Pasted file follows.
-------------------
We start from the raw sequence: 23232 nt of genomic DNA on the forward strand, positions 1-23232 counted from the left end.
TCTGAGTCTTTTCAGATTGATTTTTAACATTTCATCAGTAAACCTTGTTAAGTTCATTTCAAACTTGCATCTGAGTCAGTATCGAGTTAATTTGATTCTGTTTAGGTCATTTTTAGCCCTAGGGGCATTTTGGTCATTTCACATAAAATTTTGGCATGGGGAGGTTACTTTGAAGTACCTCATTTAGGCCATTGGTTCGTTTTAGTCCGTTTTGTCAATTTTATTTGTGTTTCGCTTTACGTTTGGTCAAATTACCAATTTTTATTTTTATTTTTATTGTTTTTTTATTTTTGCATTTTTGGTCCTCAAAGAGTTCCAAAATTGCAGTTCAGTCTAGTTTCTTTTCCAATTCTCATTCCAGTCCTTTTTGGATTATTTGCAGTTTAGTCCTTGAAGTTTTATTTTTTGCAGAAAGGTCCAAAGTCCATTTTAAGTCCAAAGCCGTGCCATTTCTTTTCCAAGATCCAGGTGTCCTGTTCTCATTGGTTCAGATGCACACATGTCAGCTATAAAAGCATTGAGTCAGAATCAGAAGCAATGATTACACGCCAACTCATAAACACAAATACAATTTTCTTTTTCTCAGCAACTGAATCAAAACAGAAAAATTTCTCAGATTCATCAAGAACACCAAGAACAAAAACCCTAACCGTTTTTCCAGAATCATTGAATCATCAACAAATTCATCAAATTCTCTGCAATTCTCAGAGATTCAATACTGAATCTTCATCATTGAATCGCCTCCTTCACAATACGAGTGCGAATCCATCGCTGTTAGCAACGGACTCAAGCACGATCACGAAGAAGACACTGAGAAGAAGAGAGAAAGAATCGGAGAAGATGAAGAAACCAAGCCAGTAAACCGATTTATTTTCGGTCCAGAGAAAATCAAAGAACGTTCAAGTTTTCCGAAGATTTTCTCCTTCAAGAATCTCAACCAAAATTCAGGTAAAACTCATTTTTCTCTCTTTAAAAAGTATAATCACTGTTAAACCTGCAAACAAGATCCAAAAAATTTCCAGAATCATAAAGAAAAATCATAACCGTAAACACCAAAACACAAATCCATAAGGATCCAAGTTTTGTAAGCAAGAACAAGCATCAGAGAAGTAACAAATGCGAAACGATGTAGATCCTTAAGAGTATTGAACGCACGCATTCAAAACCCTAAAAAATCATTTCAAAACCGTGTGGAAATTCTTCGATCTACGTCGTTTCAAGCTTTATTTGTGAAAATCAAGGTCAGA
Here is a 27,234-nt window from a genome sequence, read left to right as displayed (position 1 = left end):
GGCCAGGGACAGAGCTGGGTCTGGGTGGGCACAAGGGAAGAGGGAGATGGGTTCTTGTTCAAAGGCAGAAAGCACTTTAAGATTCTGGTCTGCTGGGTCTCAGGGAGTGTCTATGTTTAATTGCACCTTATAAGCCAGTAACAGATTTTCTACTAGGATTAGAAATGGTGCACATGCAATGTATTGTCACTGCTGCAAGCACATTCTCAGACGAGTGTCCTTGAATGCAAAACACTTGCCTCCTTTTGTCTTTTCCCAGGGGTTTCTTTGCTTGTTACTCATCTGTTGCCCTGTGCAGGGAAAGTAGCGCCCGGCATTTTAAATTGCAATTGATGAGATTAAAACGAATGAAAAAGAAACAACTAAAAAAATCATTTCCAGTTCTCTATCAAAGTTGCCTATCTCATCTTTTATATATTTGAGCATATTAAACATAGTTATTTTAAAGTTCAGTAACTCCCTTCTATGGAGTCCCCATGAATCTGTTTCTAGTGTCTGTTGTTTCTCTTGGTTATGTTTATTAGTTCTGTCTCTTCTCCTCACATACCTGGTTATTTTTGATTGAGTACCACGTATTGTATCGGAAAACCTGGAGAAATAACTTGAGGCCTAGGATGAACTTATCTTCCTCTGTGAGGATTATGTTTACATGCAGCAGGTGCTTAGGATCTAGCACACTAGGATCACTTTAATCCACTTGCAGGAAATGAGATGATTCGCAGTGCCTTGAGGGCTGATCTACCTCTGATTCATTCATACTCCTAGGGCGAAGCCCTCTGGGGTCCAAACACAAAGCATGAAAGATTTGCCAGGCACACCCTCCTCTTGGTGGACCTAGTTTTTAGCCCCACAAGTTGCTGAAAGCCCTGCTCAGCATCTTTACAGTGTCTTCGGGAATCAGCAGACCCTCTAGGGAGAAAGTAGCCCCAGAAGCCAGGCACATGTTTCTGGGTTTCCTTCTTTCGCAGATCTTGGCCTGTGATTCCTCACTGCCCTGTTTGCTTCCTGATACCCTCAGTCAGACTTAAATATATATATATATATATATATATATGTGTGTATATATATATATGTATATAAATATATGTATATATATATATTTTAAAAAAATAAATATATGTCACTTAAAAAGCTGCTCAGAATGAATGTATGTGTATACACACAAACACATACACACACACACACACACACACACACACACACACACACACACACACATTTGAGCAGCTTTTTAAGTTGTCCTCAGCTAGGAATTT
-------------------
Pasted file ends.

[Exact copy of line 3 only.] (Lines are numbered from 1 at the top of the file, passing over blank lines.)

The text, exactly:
Here is a 27,234-nt window from a genome sequence, read left to right as displayed (position 1 = left end):